The UCL Centre for Behaviour Change research focus is on the understanding of behaviour change and how to apply this understanding to addressing real world problems. Some real world problems include health-related topics such as smoking cessation, alcohol reduction, diabetes and weight management, as well as others such as cybersecurity, transport and pro-environmental behaviours. The CBC also conducts research aimed at advancing theories of behaviour change and methods for studying it.
Selected current Research Projects - Applied
Complex Urban Systems for Sustainability and Health (London Hub)
Funder: The Wellcome Trust
This project is led by Professor Mike Davis (UCL) with Professor Susan Michie as Co-Investigator. The project aims to bring about city-wide transformations to reduce carbon emissions and improve health in six cities; London, Rennes, two in Kenya and two in China. The team of 40+ will work with a range of stakeholders and decision-makers to understand systems that connect urban development and health and bring about transformative change.
Researcher: Dr Jo Hale
Developing and testing the DAFNEplus intervention
Funder: NIHR Programme Grant for Applied Research
DAFNE (Dose Adjustment For Normal Eating) is a 5-day, group based training course for adults with Type 1 diabetes which has now been delivered to over 30,000 adults in the UK. The aim of DAFNEplus is to develop and convert DAFNE into a lifelong package to help people better manage their blood glucose levels long-term, as high levels can cause dangerous complications. Our recent research confirmed that after attending a DAFNE course, people have better quality of life, better glucose levels (in the short-term) and are admitted to hospital less often for diabetes emergencies. Although participants find DAFNE training useful, some find it difficult to continually implement the skills needed to maintain glucose levels to prevent diabetic complications. After the course, people also find it difficult to get support from health professionals. This work will help us develop better training for other groups (especially children and young people).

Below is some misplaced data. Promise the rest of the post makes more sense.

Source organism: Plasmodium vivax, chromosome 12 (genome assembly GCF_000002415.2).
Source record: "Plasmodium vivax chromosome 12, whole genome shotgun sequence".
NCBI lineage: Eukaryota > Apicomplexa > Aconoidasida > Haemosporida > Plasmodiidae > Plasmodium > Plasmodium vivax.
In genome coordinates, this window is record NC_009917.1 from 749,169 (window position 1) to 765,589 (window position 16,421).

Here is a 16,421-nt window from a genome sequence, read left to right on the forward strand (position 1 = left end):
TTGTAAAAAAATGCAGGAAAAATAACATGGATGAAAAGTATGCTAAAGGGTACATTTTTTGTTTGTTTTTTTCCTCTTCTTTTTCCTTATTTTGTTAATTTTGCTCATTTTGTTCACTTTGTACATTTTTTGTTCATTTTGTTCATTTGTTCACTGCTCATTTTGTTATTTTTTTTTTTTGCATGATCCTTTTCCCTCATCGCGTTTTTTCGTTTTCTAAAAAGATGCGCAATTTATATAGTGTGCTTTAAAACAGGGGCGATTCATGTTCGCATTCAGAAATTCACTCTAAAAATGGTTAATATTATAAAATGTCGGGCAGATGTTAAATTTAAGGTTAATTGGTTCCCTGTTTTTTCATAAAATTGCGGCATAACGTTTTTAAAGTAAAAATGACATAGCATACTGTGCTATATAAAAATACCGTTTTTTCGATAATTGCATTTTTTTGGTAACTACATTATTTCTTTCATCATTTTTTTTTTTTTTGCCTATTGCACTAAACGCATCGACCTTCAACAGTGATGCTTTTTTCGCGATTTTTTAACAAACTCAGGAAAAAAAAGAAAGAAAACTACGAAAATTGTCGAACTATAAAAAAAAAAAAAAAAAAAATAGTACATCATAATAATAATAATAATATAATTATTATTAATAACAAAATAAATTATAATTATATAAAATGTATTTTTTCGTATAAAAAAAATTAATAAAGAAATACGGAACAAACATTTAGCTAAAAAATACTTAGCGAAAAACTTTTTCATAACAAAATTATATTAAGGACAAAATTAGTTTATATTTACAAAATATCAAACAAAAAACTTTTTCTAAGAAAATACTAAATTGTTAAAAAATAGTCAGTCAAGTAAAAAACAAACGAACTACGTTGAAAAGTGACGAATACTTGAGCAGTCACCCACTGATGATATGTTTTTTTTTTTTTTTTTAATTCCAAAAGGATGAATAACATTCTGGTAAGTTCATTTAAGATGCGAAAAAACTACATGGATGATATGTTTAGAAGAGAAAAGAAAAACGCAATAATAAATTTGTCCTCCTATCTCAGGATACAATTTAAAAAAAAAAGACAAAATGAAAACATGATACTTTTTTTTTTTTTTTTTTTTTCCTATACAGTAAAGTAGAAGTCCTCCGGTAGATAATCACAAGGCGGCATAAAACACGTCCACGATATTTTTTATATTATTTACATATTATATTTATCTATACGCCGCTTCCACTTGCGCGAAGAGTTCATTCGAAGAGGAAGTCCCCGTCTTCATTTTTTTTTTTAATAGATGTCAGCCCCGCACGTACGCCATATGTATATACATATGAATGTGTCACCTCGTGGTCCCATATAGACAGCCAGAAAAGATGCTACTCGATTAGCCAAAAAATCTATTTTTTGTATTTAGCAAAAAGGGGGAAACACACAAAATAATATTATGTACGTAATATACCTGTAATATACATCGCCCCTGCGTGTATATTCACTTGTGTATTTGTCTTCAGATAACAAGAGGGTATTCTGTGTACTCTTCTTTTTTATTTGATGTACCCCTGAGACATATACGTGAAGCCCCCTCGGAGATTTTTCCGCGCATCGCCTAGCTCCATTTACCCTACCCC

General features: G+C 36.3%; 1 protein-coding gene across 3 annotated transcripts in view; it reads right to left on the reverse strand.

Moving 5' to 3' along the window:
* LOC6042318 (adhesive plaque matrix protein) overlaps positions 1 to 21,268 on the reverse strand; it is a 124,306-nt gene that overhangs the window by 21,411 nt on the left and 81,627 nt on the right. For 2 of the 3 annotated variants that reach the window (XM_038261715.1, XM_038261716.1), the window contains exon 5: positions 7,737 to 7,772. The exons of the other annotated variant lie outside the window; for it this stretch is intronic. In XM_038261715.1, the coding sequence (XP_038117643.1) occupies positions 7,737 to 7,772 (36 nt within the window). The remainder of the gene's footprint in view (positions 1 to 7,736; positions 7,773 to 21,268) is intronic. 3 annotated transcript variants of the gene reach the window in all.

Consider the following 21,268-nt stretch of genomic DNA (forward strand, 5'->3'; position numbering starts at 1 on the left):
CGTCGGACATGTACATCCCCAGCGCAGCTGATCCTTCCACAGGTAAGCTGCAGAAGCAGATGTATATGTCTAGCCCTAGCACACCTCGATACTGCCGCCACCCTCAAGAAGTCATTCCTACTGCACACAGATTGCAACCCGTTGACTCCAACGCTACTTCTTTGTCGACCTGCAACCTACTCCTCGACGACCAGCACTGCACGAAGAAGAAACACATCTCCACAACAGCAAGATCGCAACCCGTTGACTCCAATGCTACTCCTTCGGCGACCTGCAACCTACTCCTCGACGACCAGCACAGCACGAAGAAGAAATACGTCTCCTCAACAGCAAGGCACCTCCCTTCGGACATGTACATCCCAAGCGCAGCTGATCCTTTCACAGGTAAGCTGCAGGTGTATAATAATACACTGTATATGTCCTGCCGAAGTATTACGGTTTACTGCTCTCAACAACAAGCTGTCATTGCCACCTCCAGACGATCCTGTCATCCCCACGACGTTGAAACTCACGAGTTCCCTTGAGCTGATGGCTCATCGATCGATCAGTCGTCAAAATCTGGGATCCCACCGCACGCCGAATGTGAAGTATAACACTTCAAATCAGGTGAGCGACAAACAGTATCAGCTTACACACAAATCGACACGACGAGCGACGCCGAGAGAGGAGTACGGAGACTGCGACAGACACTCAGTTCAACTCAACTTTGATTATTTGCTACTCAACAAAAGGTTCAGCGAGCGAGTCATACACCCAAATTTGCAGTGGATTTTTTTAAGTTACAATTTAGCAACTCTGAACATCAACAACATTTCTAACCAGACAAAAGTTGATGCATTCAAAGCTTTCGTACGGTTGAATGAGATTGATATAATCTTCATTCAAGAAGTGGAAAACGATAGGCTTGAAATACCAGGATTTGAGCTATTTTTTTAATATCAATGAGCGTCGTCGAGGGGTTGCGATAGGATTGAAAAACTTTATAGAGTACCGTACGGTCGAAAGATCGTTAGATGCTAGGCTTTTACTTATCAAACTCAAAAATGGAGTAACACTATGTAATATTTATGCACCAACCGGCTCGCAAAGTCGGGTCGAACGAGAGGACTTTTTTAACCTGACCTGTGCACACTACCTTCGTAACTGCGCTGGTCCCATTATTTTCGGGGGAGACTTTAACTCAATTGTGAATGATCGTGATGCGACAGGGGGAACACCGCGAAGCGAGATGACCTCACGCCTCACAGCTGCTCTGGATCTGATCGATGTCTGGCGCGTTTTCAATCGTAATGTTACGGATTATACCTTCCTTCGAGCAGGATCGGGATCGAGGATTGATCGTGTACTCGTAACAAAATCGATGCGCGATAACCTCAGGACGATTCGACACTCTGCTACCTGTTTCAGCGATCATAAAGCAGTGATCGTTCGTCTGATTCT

Researchers: Dr Stephanie Stanton-Fay
Selected current research projects: advancing theories and methods in behaviour change
The Human Behaviour-Change Project: building the science of behaviour change for complex intervention development
Funder: The Wellcome Trust
Human behaviour needs radical change to protect our individual and collective well-being. To achieve this, we need to develop more effective behaviour change interventions, tailored to the behaviour, population and setting. The Human Behaviour Change Project (HBCP), a Wellcome-funded collaboration between computer science (led by Prof John Shawe-Taylor at UCL and Pol Mac Aonghusa at IBM Research Ireland, behavioural science (led by Prof Susan Michie at UCL) and systems architecture (led by Prof James Thomas at UCL) has been advancing its work on algorithms to detect text in research reports and ontologies to organise the highly diverse evidence on behaviour change interventions. This project will build an Artificial Intelligence system to continually scan the world literature on behaviour change, extract key information, and use this to build and update a model of human behaviour to answer the big question 'What behaviour change interventions work, how well, for whom, in what setting, for what behaviours and why?
A particular highlight is the new Theories and Techniques Tool - an interactive online resource providing information about links between behaviour change techniques and their mechanisms of action. View the launch video here.
Behaviour Change Theories
A multidisciplinary literature review across the fields of psychology, sociology, economics and anthropology identified 83 theories of behaviour and behaviour change (Davis, Campbell, Hildon, Hobbs & Michie, 2014). These theories contained a total of 1725 constructs. Descriptions of each of these theories have been published as a compendium of behaviour change theories to provide a resource for researchers, policy makers and intervention designers (www.behaviourchangetheories.com; Michie, West, Campbell, Brown & Gainforth, 2014). Many of these theories showed considerable overlap with each other, and most were partial and/or underspecified. This study has specified all 83 theories in terms of constructs and one of 14 relationships between those theories in such a way that they can be coded computationally, with the aim to use computational methods to create one or more 'canonical' theories representing the most commonly identified constructs and relationships.